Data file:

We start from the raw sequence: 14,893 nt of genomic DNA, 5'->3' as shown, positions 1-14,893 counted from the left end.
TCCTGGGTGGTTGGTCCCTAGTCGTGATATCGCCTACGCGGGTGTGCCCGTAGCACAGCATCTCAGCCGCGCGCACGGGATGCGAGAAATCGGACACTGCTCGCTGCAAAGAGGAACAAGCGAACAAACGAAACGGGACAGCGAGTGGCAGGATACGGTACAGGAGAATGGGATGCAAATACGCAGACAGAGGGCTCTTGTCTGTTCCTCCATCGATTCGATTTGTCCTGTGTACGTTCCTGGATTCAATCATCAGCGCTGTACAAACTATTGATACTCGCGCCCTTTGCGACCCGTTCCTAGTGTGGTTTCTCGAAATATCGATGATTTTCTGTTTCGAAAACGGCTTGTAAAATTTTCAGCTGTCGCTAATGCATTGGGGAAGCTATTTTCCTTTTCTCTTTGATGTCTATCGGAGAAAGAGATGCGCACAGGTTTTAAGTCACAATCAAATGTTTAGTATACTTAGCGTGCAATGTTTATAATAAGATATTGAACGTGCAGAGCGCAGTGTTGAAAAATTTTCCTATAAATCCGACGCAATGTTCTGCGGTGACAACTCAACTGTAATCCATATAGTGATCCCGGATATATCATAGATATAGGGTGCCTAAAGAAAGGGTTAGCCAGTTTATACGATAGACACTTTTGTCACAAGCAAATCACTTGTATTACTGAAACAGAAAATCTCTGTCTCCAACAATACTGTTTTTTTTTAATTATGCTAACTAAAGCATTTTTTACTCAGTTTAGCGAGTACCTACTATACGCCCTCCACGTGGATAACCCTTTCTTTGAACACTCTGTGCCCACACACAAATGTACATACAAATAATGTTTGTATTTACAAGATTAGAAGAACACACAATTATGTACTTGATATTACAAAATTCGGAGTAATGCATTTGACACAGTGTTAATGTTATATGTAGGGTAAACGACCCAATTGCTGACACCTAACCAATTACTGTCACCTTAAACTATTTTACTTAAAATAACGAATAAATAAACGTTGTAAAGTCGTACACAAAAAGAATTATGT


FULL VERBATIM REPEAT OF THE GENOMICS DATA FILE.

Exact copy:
We start from the raw sequence: 14,893 nt of genomic DNA, 5'->3' as shown, positions 1-14,893 counted from the left end.
TCCTGGGTGGTTGGTCCCTAGTCGTGATATCGCCTACGCGGGTGTGCCCGTAGCACAGCATCTCAGCCGCGCGCACGGGATGCGAGAAATCGGACACTGCTCGCTGCAAAGAGGAACAAGCGAACAAACGAAACGGGACAGCGAGTGGCAGGATACGGTACAGGAGAATGGGATGCAAATACGCAGACAGAGGGCTCTTGTCTGTTCCTCCATCGATTCGATTTGTCCTGTGTACGTTCCTGGATTCAATCATCAGCGCTGTACAAACTATTGATACTCGCGCCCTTTGCGACCCGTTCCTAGTGTGGTTTCTCGAAATATCGATGATTTTCTGTTTCGAAAACGGCTTGTAAAATTTTCAGCTGTCGCTAATGCATTGGGGAAGCTATTTTCCTTTTCTCTTTGATGTCTATCGGAGAAAGAGATGCGCACAGGTTTTAAGTCACAATCAAATGTTTAGTATACTTAGCGTGCAATGTTTATAATAAGATATTGAACGTGCAGAGCGCAGTGTTGAAAAATTTTCCTATAAATCCGACGCAATGTTCTGCGGTGACAACTCAACTGTAATCCATATAGTGATCCCGGATATATCATAGATATAGGGTGCCTAAAGAAAGGGTTAGCCAGTTTATACGATAGACACTTTTGTCACAAGCAAATCACTTGTATTACTGAAACAGAAAATCTCTGTCTCCAACAATACTGTTTTTTTTTAATTATGCTAACTAAAGCATTTTTTACTCAGTTTAGCGAGTACCTACTATACGCCCTCCACGTGGATAACCCTTTCTTTGAACACTCTGTGCCCACACACAAATGTACATACAAATAATGTTTGTATTTACAAGATTAGAAGAACACACAATTATGTACTTGATATTACAAAATTCGGAGTAATGCATTTGACACAGTGTTAATGTTATATGTAGGGTAAACGACCCAATTGCTGACACCTAACCAATTACTGTCACCTTAAACTATTTTACTTAAAATAACGAATAAATAAACGTTGTAAAGTCGTACACAAAAAGAATTATGT